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Working with adult survivors of sexual abuse – Half Day

Sexual Violence and childhood sexual abuse are two of the most serious and damaging crimes in our society.

One in five women experience sexual assault in adulthood and 21% of girls and 11% of boys experience sexual abuse in their childhood. The impacting consequences of sexual assault on the survivor, in most cases, are extremely damaging to the individuals mental and emotional health and wellbeing. Society’s better understanding and support of survivors can significantly help reduce the negative impact of sexual violence on the individual.

This session explores sexual violence and childhood sexual abuse, the effects of abuse on adult survivors, how to deal with disclosures appropriately and how you can offer support.

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Childhood sexual abuse and dealing with disclosure – Half Day

The prevalence of child sexual abuse is difficult to determine because it is often not reported; experts agree that the incidence is far greater than what is reported to authorities.

CSA is also not uniformly defined, so statistics may vary. The impact and consequence of CSA has far reaching and long-term impacts on survivors.

This session will look at the spectrum of child sexual abuse, grooming, the physical and psychological effects on survivors, myths and realities, dos and don’ts when responding to disclosures.

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Children who perpetrate sexually harmful behaviours – Half Day

Children and young people who develop harmful sexual behaviour harm themselves and others.

Sexual behaviour between children is also considered harmful if one of the children is much older – particularly if there is more than two years’ difference in age or if one of the children is pre-pubescent and the other isn’t. However, a younger child can abuse an older child, particularly if they have power over them – for example, if the older child is disabled.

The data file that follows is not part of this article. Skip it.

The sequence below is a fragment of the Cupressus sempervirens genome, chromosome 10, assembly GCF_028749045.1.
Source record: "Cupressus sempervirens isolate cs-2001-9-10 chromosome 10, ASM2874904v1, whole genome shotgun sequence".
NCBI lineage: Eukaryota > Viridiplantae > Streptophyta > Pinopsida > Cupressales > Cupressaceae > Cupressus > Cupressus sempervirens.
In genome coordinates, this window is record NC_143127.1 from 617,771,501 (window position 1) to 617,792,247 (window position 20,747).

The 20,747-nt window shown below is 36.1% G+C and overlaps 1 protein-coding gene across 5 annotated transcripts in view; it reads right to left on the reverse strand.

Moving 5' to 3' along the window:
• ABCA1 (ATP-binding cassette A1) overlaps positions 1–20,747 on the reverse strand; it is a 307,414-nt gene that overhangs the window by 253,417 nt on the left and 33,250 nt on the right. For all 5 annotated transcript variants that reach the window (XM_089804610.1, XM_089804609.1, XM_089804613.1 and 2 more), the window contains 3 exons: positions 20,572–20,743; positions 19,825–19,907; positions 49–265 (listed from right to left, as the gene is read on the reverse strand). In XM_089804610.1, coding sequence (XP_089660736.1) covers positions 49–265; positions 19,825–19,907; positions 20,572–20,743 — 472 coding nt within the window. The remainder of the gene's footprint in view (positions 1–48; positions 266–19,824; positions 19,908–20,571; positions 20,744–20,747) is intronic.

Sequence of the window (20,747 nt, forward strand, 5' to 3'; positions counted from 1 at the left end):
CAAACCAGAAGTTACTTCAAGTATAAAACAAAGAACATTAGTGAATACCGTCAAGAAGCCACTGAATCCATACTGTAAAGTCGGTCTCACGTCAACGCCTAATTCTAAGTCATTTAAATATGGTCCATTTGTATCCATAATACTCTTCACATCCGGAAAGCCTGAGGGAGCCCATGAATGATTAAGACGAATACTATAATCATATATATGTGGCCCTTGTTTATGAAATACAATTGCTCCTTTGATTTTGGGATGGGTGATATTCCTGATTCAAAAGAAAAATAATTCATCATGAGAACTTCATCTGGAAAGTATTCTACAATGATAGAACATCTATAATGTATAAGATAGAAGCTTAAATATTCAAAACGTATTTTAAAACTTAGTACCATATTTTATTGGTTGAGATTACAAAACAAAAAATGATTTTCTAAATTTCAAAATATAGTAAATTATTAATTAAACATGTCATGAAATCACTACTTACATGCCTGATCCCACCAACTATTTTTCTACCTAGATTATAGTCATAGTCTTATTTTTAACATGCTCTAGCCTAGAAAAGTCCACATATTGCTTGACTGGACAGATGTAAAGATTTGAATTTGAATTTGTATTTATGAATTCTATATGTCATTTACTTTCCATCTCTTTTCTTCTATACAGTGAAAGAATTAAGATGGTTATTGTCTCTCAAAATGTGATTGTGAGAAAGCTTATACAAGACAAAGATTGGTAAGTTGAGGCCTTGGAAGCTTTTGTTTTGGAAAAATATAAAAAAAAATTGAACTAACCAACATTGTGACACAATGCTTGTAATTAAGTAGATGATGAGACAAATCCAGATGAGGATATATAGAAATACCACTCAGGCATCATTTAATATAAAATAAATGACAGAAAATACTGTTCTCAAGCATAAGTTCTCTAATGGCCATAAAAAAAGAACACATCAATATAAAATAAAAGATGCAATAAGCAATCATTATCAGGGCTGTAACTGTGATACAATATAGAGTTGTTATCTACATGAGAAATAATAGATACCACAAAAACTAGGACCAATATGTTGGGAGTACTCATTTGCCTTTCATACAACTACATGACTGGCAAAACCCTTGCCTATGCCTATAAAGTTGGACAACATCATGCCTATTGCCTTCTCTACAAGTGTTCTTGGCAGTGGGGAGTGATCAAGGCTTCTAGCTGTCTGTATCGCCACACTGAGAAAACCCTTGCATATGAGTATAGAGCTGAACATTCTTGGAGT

This session looks at why some children sexually harm others, how to identify warning signs and how to respond.

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Consent and the Law & Objectification of Women & Girls – Half Day

The age of consent to any form of sexual activity is 16 for both men and women.

The age of consent is the same regardless of the gender or sexual orientation of a person and whether the sexual activity is between people of the same or different gender. This course outlines the definition of consent and the law surrounding it. It also looks at objectification. The concept of sexual objectification and, in particular, the objectification of women, is an important idea in feminist theory and psychological theories derived from feminism. Many feminists regard sexual objectification as objectionable and as playing an important role in gender inequality, and the cause and consequence of sexual violence against women and girls.

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Training days are participatory

All training days are participatory and involve small and large group activities and discussion. Participants will not be asked to role play. There will be opportunities to ask questions and the facilitators will be sharing their breadth of experience in working with survivors of sexual violence. We are aware that the training content is both emotive and sensitive and that it may raise issues for those attending.

Self care needs

Though the facilitators are practised in providing a supportive environment and are mindful of the wellbeing of those attending we do ask that individuals are aware of, and take responsibility for, their own self care needs in relation to personal issues and experiences that may be impacted on by the content of the training session.

For further information, dates and cost please contact RSACC on 01325 354119 or info@rsacc-thecentre.org.uk.